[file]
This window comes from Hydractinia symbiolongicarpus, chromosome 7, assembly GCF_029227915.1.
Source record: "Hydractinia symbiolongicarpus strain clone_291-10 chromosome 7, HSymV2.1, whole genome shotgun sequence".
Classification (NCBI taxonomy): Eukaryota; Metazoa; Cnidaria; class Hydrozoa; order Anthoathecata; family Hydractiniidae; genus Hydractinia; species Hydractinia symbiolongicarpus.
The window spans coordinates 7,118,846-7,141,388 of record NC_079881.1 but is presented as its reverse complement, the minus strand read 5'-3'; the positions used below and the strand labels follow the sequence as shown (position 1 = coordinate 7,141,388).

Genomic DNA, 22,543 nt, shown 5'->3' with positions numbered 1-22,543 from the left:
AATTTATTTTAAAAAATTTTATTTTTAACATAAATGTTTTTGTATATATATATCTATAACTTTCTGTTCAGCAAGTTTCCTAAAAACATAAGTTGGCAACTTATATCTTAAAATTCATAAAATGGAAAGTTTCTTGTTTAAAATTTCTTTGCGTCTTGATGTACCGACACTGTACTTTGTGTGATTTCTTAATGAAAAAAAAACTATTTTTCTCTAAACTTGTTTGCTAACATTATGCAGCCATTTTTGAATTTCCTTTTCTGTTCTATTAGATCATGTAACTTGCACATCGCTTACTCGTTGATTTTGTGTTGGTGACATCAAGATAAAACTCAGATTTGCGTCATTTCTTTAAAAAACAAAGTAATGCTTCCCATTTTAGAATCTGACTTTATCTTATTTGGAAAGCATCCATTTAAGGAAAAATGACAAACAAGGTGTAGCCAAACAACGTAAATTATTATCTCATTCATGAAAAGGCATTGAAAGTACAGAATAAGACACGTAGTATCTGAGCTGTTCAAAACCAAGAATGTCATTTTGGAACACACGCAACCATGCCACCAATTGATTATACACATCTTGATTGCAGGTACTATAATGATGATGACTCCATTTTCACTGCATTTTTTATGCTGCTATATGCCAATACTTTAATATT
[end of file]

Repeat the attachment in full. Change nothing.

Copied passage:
This window comes from Hydractinia symbiolongicarpus, chromosome 7, assembly GCF_029227915.1.
Source record: "Hydractinia symbiolongicarpus strain clone_291-10 chromosome 7, HSymV2.1, whole genome shotgun sequence".
Classification (NCBI taxonomy): Eukaryota; Metazoa; Cnidaria; class Hydrozoa; order Anthoathecata; family Hydractiniidae; genus Hydractinia; species Hydractinia symbiolongicarpus.
The window spans coordinates 7,118,846-7,141,388 of record NC_079881.1 but is presented as its reverse complement, the minus strand read 5'-3'; the positions used below and the strand labels follow the sequence as shown (position 1 = coordinate 7,141,388).

Genomic DNA, 22,543 nt, shown 5'->3' with positions numbered 1-22,543 from the left:
AATTTATTTTAAAAAATTTTATTTTTAACATAAATGTTTTTGTATATATATATCTATAACTTTCTGTTCAGCAAGTTTCCTAAAAACATAAGTTGGCAACTTATATCTTAAAATTCATAAAATGGAAAGTTTCTTGTTTAAAATTTCTTTGCGTCTTGATGTACCGACACTGTACTTTGTGTGATTTCTTAATGAAAAAAAAACTATTTTTCTCTAAACTTGTTTGCTAACATTATGCAGCCATTTTTGAATTTCCTTTTCTGTTCTATTAGATCATGTAACTTGCACATCGCTTACTCGTTGATTTTGTGTTGGTGACATCAAGATAAAACTCAGATTTGCGTCATTTCTTTAAAAAACAAAGTAATGCTTCCCATTTTAGAATCTGACTTTATCTTATTTGGAAAGCATCCATTTAAGGAAAAATGACAAACAAGGTGTAGCCAAACAACGTAAATTATTATCTCATTCATGAAAAGGCATTGAAAGTACAGAATAAGACACGTAGTATCTGAGCTGTTCAAAACCAAGAATGTCATTTTGGAACACACGCAACCATGCCACCAATTGATTATACACATCTTGATTGCAGGTACTATAATGATGATGACTCCATTTTCACTGCATTTTTTATGCTGCTATATGCCAATACTTTAATATT